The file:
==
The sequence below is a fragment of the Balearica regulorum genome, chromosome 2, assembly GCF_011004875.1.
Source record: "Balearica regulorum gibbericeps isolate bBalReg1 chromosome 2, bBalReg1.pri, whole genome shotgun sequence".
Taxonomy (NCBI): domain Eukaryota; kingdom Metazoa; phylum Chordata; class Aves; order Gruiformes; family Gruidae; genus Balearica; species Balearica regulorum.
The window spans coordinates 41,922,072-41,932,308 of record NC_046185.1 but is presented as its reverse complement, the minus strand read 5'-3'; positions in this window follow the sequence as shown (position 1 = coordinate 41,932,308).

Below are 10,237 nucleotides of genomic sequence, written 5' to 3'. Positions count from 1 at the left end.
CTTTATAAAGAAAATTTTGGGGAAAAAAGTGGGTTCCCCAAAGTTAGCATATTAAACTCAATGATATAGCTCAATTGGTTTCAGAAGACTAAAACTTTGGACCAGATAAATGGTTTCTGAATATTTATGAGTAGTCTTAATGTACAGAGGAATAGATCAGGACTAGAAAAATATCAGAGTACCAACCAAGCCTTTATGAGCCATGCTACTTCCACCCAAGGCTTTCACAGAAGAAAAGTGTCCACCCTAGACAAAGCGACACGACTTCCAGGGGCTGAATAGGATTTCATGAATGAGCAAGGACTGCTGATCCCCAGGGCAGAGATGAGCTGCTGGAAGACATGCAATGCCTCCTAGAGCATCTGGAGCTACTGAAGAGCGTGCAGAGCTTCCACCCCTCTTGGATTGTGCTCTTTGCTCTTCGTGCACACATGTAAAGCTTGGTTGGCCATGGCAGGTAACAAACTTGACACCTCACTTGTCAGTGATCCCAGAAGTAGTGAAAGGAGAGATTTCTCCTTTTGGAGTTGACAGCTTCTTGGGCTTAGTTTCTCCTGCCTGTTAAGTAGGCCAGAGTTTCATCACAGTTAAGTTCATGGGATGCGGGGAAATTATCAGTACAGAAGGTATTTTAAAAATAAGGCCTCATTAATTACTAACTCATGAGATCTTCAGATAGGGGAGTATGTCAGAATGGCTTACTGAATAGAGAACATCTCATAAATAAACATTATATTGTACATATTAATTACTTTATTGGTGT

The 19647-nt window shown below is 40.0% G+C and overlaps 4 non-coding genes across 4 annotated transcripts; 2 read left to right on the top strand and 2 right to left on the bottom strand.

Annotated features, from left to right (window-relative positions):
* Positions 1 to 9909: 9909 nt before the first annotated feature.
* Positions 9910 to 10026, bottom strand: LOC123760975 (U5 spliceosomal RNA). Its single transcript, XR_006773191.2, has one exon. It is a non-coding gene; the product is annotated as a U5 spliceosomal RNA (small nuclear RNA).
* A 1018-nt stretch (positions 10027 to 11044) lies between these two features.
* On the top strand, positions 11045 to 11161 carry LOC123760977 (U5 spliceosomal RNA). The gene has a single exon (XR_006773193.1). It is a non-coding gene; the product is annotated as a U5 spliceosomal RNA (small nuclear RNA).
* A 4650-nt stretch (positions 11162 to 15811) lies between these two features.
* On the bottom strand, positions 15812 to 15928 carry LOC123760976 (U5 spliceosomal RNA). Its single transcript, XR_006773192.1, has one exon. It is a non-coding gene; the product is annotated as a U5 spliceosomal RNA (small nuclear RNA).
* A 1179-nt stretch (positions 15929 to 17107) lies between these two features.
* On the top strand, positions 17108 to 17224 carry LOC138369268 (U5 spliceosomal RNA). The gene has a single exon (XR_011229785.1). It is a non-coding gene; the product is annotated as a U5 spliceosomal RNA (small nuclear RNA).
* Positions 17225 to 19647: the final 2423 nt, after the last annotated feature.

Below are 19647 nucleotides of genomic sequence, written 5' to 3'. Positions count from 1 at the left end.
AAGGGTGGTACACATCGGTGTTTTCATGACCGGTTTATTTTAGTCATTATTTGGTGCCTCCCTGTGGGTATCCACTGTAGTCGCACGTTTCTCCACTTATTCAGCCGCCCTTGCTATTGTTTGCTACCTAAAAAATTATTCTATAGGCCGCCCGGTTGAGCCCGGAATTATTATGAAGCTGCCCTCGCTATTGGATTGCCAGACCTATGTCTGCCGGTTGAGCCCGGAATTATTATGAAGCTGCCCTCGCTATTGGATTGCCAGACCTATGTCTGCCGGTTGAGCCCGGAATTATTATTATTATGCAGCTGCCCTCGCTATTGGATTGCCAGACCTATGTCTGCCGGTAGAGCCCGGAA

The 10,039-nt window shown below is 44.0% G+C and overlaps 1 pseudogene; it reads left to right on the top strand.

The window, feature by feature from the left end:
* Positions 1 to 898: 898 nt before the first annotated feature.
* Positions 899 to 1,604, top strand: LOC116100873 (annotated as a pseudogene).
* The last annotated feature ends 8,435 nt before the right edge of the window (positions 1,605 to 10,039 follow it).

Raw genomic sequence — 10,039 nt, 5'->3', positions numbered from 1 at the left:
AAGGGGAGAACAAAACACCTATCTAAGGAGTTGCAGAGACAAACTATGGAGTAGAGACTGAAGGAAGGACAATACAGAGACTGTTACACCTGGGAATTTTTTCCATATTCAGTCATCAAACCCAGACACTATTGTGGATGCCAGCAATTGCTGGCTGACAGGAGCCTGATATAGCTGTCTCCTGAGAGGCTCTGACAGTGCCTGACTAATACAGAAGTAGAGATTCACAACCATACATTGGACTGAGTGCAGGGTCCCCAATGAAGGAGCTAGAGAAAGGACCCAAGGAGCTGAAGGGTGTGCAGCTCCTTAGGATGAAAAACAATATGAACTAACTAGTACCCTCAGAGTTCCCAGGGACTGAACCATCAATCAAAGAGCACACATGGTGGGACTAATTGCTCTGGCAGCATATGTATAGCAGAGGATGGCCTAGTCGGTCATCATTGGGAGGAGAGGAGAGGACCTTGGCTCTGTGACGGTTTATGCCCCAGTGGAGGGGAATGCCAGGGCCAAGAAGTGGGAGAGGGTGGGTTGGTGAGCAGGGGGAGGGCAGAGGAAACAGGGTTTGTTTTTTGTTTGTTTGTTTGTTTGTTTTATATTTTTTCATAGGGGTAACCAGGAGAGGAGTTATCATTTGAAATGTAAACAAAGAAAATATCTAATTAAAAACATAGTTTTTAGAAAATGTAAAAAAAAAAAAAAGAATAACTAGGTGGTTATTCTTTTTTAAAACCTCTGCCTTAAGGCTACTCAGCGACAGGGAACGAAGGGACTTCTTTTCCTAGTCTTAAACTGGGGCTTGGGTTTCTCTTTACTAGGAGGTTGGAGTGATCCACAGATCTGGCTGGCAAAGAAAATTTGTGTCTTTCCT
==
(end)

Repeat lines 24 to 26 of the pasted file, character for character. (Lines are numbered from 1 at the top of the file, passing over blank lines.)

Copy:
* The last annotated feature ends 8,435 nt before the right edge of the window (positions 1,605 to 10,039 follow it).

Raw genomic sequence — 10,039 nt, 5'->3', positions numbered from 1 at the left:
AAGGGGAGAACAAAACACCTATCTAAGGAGTTGCAGAGACAAACTATGGAGTAGAGACTGAAGGAAGGACAATACAGAGACTGTTACACCTGGGAATTTTTTCCATATTCAGTCATCAAACCCAGACACTATTGTGGATGCCAGCAATTGCTGGCTGACAGGAGCCTGATATAGCTGTCTCCTGAGAGGCTCTGACAGTGCCTGACTAATACAGAAGTAGAGATTCACAACCATACATTGGACTGAGTGCAGGGTCCCCAATGAAGGAGCTAGAGAAAGGACCCAAGGAGCTGAAGGGTGTGCAGCTCCTTAGGATGAAAAACAATATGAACTAACTAGTACCCTCAGAGTTCCCAGGGACTGAACCATCAATCAAAGAGCACACATGGTGGGACTAATTGCTCTGGCAGCATATGTATAGCAGAGGATGGCCTAGTCGGTCATCATTGGGAGGAGAGGAGAGGACCTTGGCTCTGTGACGGTTTATGCCCCAGTGGAGGGGAATGCCAGGGCCAAGAAGTGGGAGAGGGTGGGTTGGTGAGCAGGGGGAGGGCAGAGGAAACAGGGTTTGTTTTTTGTTTGTTTGTTTGTTTGTTTTATATTTTTTCATAGGGGTAACCAGGAGAGGAGTTATCATTTGAAATGTAAACAAAGAAAATATCTAATTAAAAACATAGTTTTTAGAAAATGTAAAAAAAAAAAAAAGAATAACTAGGTGGTTATTCTTTTTTAAAACCTCTGCCTTAAGGCTACTCAGCGACAGGGAACGAAGGGACTTCTTTTCCTAGTCTTAAACTGGGGCTTGGGTTTCTCTTTACTAGGAGGTTGGAGTGATCCACAGATCTGGCTGGCAAAGAAAATTTGTGTCTTTCCT